The views expressed herein are those of the writer and do not represent the opinions or editorial position of I-Witness News. Opinion pieces can be submitted to [email protected]
Once again, in his political boondoggle, Gonsalves has hit another home run, the home run of the fiscal year.
According to independent sources, the government of St Vincent and the Grenadines (SVG) owes EC$15 million to its National Insurance Services (NIS). Interestingly, some sources are suggesting that the government borrowed this money to fill a vacuum that could have been avoided if the country had progressive economic development. Coupled with this, the government either neglected to make payments or do not have the money to repay the loan obligations.
Furthermore, PM Gonsalves in his failure to meet daily economic demands has decided to borrow EC$15 million from the NIS to repay the NIS. This is an indicator of poor economic conditions and political instability. Also this move has confirmed the majority’s — including the opposition’s — claim of a retracting economy, one that cannot sustain itself. For me, this is an irresponsible and uneducated act — one that is extremely difficult to even comprehend.
Accordingly, the roles of the NIS is to assist in securing and enhance the quality of life for the insured members, providing a cushion for its members who suffer contingencies relative to loss or reduction of income and providing a social safety net for Vincentians at home and in the diaspora. Certainly, the misuse of the NIS funds could affect the future of those insured, like alcohol disrupting the chromosomes of an unfertilized egg.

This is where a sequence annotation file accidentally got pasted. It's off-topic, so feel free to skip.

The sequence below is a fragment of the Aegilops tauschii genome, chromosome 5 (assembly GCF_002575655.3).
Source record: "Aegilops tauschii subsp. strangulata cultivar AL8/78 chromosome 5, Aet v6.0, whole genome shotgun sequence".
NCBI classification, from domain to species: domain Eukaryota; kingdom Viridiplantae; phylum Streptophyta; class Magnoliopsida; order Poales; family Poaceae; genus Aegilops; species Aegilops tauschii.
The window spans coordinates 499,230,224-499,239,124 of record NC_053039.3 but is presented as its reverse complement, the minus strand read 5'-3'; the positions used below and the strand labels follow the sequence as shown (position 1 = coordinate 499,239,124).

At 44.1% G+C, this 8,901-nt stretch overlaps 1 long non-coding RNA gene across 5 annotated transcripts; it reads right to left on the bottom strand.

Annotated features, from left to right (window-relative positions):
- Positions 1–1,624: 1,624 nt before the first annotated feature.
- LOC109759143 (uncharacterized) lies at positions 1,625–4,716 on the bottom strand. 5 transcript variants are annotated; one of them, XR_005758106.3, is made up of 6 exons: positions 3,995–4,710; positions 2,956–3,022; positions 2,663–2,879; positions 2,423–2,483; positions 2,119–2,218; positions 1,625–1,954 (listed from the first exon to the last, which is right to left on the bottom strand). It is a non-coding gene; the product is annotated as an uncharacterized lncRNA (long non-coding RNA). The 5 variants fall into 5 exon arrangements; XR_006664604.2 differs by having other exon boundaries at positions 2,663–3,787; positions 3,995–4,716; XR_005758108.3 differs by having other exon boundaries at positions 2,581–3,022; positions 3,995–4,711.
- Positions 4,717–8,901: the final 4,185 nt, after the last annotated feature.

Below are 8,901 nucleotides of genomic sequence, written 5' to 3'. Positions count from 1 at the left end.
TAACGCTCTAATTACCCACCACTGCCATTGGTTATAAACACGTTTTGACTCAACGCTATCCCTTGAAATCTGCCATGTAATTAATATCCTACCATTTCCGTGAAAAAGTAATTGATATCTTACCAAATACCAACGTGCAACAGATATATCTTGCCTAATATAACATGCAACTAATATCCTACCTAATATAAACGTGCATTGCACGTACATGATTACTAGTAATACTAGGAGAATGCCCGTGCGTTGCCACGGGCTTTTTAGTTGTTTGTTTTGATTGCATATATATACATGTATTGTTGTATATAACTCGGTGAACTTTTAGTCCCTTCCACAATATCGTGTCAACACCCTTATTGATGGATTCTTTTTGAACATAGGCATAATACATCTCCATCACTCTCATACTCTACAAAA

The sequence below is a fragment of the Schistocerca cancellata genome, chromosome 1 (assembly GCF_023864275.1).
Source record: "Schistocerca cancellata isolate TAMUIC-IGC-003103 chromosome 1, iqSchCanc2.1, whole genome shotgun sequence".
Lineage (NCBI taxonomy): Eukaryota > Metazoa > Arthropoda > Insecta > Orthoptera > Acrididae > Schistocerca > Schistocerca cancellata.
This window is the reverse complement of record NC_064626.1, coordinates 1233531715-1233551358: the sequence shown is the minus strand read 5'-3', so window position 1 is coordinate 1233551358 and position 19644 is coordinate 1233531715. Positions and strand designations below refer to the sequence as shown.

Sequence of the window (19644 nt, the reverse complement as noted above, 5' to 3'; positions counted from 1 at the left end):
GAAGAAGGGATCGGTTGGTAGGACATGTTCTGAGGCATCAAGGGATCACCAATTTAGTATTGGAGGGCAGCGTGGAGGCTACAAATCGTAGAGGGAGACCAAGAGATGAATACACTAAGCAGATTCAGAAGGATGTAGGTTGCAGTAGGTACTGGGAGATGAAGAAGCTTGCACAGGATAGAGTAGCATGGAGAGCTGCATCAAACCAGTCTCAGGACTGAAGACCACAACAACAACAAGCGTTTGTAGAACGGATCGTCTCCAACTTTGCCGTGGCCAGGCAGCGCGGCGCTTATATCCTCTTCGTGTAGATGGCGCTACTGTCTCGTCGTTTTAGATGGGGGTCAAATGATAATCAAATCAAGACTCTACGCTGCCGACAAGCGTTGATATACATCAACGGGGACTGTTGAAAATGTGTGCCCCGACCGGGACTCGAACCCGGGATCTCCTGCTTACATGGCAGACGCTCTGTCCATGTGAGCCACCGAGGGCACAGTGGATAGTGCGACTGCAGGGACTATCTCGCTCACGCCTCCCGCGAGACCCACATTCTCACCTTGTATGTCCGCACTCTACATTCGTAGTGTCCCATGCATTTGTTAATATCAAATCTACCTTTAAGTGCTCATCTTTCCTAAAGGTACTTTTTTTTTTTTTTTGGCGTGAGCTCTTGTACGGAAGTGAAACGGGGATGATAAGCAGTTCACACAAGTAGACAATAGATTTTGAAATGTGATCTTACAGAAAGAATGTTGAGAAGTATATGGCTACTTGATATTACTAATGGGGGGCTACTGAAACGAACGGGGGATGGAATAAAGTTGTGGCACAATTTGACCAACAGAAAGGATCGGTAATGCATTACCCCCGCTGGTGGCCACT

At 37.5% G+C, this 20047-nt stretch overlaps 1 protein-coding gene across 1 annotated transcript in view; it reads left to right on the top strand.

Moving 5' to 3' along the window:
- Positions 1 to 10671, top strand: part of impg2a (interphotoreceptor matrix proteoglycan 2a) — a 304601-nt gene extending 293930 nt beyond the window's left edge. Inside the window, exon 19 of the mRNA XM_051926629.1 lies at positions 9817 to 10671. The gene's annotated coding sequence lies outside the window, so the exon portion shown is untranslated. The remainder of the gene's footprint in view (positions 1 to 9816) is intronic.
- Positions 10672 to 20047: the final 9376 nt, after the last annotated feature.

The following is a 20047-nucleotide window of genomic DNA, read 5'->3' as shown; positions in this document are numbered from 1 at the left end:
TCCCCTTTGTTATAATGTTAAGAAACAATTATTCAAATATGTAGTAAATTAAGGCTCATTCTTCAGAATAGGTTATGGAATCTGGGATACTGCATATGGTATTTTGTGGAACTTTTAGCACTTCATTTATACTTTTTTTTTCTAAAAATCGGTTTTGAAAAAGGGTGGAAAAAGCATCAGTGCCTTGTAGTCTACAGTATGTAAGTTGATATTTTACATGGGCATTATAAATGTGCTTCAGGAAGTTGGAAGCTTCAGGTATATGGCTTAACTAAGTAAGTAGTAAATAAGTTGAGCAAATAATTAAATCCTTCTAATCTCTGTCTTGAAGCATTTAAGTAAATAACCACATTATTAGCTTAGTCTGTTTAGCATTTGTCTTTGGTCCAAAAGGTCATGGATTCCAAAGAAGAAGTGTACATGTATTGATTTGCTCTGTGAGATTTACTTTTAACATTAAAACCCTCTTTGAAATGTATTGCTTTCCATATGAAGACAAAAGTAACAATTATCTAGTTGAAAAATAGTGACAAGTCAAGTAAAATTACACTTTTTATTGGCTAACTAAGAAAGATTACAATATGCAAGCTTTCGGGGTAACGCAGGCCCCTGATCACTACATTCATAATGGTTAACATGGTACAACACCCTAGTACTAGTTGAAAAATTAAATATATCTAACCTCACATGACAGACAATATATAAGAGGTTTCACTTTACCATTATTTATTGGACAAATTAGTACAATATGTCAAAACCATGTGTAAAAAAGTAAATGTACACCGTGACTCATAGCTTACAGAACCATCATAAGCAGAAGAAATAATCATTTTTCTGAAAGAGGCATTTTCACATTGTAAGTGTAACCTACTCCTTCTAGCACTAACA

More so, once a government borrows money it has to repay it with interest and any associate cost — this it the normal debt financing policy that all lending institutions mandate. The government may resort to borrowing if the revenue collected through taxes and other sources is not adequate for government spending. This in itself is a form of fiat creation of money allowing the government to obtain cash through borrowing, rather than printing. However, the government generally issues the money created in the form of treasury securities.
More so, debt financing means that the money must be repaid over a period of time, usually with interest. These loans are often secured by some or all of the assets of the company, or, in the case of the government, by securities, as lenders commonly require some form of guarantee in the case of default.
Additionally, the capacity to repay the loan must be justified in the loan package. Normally, lending institutions require two sources of repayment: cash flow and secondary source, such as collateral.
The big questions here — is the NIS a lending institution and what is the loan agreement?
Note that this money could be traded, but will seldom be spent of goods and services as the government has an obligation. In this capacity, there is an anticipated increase in inflation for the same reason that the national wealth has increased at a rate lower than if the government had printed the money and increased the money supply.